Intelligent Compressed Air: Deliquescent Dryers – What are They and How do They Work?

EXAIR has written blogs about the different types of dryers that are used to remove liquid from compressed air systems. In this blog, I will be discussing the deliquescent dryer. This dryer falls under the desiccant dryer category, and unlike the regenerative cousins, it is the least commonly used type of dryer. The regenerative desiccant dryers use a medium that will adsorb the water vapor, and the deliquescent dryers use a hygroscopic material that will absorb the water vapor. This salt-like medium has a strong affinity for water, and it comes in a tablet or briquette form. Placed inside a single unit pressure vessel, the “wet” compressed air passes through the bed to become dry. The size of the pressure vessel is determined by the compressed air usage which allows for the proper amount of contact time with the hygroscopic bed. Generally, the dew point will be between 20 to 50 deg. F (11 – 28 deg. C) less than the compressed air inlet temperature. Unlike most dryers, the dew point after deliquescent dryers will vary with the inlet air temperatures.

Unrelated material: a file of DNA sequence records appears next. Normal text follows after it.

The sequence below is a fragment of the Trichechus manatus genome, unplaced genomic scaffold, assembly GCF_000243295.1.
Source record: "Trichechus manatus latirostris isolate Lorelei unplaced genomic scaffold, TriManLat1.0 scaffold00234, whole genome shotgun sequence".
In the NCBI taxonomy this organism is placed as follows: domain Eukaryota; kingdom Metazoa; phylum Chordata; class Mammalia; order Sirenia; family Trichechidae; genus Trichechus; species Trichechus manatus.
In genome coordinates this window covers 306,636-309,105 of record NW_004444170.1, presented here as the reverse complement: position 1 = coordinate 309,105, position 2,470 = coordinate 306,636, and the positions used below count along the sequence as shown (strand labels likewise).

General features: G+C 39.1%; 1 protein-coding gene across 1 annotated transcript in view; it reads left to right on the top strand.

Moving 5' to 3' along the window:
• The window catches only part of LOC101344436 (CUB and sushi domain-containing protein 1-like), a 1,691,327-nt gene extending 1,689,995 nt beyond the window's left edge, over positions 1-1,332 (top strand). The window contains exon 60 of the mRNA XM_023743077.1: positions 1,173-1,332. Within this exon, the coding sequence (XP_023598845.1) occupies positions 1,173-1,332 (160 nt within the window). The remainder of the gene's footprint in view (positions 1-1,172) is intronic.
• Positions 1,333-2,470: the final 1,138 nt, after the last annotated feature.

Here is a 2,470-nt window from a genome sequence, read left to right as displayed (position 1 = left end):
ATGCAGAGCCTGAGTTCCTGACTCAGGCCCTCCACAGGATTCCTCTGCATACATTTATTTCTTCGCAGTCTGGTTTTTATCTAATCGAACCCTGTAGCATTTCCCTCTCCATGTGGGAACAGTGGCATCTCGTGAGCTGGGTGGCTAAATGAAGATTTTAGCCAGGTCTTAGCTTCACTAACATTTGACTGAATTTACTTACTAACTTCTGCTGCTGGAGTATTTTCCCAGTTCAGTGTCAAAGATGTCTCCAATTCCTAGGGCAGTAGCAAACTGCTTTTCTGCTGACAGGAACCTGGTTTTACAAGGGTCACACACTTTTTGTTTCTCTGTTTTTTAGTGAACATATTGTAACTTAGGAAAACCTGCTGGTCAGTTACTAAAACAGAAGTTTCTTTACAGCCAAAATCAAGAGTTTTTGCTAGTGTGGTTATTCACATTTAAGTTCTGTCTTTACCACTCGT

Vessel Design

The design of vessel is very important for the function of a deliquescent dryer. A grate is required to hold the medium off the bottom. The compressed air will flow from the bottom, up through the bed, and out from the top. The predetermined space between the bed and the bottom of the vessel is used for the liquid that is generated. When “wet” compressed air passes through the bed, the hygroscopic material will absorb the water and change the tablets from a solid into a liquid. Deliquescent dryers got the name from the definition of the verb, “deliquesce” which is “becomes liquid by absorbing moisture from the air”. Once the material is turned into a liquid, it cannot be regenerated. The liquid must be discarded periodically from the vessel and new solid material must be added. With the single tower design, the deliquescent dryers are relatively inexpensive.